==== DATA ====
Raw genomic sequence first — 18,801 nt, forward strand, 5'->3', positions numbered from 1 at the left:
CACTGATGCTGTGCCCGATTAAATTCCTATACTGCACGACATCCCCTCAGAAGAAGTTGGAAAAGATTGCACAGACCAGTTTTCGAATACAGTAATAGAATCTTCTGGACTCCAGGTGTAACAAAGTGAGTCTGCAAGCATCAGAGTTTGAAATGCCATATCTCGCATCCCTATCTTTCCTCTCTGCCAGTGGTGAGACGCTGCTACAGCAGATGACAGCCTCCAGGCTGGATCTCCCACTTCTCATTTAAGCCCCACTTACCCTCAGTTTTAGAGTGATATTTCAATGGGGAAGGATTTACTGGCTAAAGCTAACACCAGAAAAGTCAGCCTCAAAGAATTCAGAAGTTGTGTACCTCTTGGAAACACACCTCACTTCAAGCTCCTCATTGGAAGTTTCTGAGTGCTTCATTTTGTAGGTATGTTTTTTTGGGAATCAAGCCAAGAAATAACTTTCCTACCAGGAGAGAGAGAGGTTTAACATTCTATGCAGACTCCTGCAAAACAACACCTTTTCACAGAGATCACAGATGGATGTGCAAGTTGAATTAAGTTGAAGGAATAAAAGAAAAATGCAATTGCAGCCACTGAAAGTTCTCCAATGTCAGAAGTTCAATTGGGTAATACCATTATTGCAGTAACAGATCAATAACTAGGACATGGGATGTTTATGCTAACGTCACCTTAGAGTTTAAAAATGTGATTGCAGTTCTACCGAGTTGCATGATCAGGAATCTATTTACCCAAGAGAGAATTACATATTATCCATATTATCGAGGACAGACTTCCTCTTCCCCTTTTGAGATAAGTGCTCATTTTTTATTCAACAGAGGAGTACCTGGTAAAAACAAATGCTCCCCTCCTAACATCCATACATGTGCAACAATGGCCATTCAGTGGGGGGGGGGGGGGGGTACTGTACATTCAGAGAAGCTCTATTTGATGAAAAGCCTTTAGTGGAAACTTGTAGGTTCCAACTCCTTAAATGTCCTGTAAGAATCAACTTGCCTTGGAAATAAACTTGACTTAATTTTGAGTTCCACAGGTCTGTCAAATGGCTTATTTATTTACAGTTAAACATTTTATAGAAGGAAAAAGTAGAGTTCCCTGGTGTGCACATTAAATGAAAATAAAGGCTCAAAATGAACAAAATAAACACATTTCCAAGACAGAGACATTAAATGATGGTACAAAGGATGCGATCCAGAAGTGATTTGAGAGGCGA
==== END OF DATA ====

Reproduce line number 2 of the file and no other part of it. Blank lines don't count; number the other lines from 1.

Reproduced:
CACTGATGCTGTGCCCGATTAAATTCCTATACTGCACGACATCCCCTCAGAAGAAGTTGGAAAAGATTGCACAGACCAGTTTTCGAATACAGTAATAGAATCTTCTGGACTCCAGGTGTAACAAAGTGAGTCTGCAAGCATCAGAGTTTGAAATGCCATATCTCGCATCCCTATCTTTCCTCTCTGCCAGTGGTGAGACGCTGCTACAGCAGATGACAGCCTCCAGGCTGGATCTCCCACTTCTCATTTAAGCCCCACTTACCCTCAGTTTTAGAGTGATATTTCAATGGGGAAGGATTTACTGGCTAAAGCTAACACCAGAAAAGTCAGCCTCAAAGAATTCAGAAGTTGTGTACCTCTTGGAAACACACCTCACTTCAAGCTCCTCATTGGAAGTTTCTGAGTGCTTCATTTTGTAGGTATGTTTTTTTGGGAATCAAGCCAAGAAATAACTTTCCTACCAGGAGAGAGAGAGGTTTAACATTCTATGCAGACTCCTGCAAAACAACACCTTTTCACAGAGATCACAGATGGATGTGCAAGTTGAATTAAGTTGAAGGAATAAAAGAAAAATGCAATTGCAGCCACTGAAAGTTCTCCAATGTCAGAAGTTCAATTGGGTAATACCATTATTGCAGTAACAGATCAATAACTAGGACATGGGATGTTTATGCTAACGTCACCTTAGAGTTTAAAAATGTGATTGCAGTTCTACCGAGTTGCATGATCAGGAATCTATTTACCCAAGAGAGAATTACATATTATCCATATTATCGAGGACAGACTTCCTCTTCCCCTTTTGAGATAAGTGCTCATTTTTTATTCAACAGAGGAGTACCTGGTAAAAACAAATGCTCCCCTCCTAACATCCATACATGTGCAACAATGGCCATTCAGTGGGGGGGGGGGGGGGGTACTGTACATTCAGAGAAGCTCTATTTGATGAAAAGCCTTTAGTGGAAACTTGTAGGTTCCAACTCCTTAAATGTCCTGTAAGAATCAACTTGCCTTGGAAATAAACTTGACTTAATTTTGAGTTCCACAGGTCTGTCAAATGGCTTATTTATTTACAGTTAAACATTTTATAGAAGGAAAAAGTAGAGTTCCCTGGTGTGCACATTAAATGAAAATAAAGGCTCAAAATGAACAAAATAAACACATTTCCAAGACAGAGACATTAAATGATGGTACAAAGGATGCGATCCAGAAGTGATTTGAGAGGCGA